Neutral Tones by Thomas Hardy

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Neutral Tones by Thomas Hardy (1867)

Neutral Tones
BY THOMAS HARDY
We stood by a pond that winter day,
And the sun was white, as though chidden of God,
And a few leaves lay on the starving sod; – They had fallen from an ash, and were gray.

Your eyes on me were as eyes that rove
Over tedious riddles of years ago;
And some words played between us to and fro On which lost the more by our love.

The smile on your mouth was the deadest thing
Alive enough to have strength to die;
And a grin of bitterness swept thereby Like an ominous bird a-wing….

Since then, keen lessons that love deceives,
And wrings with wrong, have shaped to me
Your face, and the God curst sun, and a tree,
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The lover’s eyes looking at the poet “were as eyes that rove”. The comparison raised in the use of the word “as” add to the idea that the lover has left in spirit and wandered away. The word “rove” adds movement to the scene leading into an enjambment between the first and second line. This reveals that the wandering of the lover is an internal one, one of remembrance concerned with “tedious riddles of years ago”. The past is strongly brought into the scene in this line with its emphasis on “years ago” which is created through the use of the semi-colon placed just after these words. The riddles themselves are “tedious” which seems to imply they no longer hold their appeal, have become monotonous because they are long known and understood, no longer difficult to understand they are now merely objects of the over’s distanced inspection. This distance and lack of meaning is furthered in the lines “And some words played between us to and fro/ / On which lost the more by our love”. The words are useless and empty, they merely play like a ball game “to and fro”. All meaning has become lost between the lovers, and in the last line this meaninglessness has been made worse because of the love that they once shared. In this is the tragedy of a love that has died.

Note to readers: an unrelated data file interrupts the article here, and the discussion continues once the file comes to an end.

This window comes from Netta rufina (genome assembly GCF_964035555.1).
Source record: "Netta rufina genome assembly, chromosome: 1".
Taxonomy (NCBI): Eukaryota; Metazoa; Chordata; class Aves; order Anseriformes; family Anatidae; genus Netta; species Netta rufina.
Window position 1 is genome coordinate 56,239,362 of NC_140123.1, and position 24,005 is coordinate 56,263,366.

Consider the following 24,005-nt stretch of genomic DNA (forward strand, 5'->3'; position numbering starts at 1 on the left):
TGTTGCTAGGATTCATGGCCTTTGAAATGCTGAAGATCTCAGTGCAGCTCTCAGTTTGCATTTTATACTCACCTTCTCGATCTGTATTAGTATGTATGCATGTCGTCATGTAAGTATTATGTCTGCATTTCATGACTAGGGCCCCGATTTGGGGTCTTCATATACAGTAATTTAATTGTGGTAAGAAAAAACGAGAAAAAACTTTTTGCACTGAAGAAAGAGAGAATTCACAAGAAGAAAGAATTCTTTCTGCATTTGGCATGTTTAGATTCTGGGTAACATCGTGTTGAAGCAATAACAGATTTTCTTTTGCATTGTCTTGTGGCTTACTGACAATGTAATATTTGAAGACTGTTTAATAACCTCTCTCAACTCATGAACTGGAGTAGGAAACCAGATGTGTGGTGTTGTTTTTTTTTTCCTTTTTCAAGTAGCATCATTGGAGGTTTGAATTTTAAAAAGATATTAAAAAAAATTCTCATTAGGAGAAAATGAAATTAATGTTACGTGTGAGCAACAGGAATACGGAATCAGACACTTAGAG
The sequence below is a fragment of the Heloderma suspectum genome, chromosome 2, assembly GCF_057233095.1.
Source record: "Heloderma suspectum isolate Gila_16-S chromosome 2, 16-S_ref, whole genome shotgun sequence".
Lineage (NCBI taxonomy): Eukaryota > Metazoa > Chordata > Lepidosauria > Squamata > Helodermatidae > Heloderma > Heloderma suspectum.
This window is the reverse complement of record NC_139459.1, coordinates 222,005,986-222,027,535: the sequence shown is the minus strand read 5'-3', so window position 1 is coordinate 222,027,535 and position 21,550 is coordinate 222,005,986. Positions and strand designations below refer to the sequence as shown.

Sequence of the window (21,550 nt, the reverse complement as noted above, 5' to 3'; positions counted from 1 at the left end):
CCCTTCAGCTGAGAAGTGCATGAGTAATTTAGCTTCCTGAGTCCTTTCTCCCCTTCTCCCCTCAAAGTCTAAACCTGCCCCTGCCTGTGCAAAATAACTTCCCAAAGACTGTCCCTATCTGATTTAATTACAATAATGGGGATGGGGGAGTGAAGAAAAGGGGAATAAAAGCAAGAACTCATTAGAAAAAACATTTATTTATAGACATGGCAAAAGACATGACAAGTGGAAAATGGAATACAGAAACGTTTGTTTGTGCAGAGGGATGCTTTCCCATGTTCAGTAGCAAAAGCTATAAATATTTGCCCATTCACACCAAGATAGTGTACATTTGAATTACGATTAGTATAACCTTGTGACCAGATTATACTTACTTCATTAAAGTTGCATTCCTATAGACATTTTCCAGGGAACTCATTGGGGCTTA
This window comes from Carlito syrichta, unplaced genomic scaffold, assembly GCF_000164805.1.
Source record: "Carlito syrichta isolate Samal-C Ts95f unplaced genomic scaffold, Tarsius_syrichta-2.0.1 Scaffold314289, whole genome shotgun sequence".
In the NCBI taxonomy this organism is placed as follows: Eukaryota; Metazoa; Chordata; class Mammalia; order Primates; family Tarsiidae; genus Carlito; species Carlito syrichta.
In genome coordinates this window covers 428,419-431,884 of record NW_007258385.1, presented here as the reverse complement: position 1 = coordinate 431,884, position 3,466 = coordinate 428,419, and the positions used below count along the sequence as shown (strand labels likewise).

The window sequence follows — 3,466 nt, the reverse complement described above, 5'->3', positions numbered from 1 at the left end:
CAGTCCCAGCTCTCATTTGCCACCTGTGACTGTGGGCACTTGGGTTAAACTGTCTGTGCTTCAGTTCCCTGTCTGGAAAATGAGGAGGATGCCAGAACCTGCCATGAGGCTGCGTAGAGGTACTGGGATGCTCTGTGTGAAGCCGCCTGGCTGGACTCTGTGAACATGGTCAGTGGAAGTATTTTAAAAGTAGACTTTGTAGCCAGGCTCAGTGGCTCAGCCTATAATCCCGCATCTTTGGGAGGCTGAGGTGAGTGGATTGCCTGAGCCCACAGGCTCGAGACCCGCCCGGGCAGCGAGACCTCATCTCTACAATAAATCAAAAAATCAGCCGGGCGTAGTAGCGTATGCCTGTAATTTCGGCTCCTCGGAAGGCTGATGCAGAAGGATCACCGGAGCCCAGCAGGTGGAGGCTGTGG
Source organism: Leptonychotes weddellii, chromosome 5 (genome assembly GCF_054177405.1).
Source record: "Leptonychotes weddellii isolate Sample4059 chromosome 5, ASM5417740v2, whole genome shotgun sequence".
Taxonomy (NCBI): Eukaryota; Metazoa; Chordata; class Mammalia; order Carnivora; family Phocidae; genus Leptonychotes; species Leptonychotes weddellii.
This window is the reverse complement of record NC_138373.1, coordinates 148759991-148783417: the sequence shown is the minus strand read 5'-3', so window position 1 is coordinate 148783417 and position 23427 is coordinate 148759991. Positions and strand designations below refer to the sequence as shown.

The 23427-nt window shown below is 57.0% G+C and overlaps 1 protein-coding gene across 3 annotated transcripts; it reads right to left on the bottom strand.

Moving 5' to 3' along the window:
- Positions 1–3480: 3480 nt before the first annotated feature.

Within the third stanza this tragedy and death is made even more apparent through the description of the lover’s smile:

The
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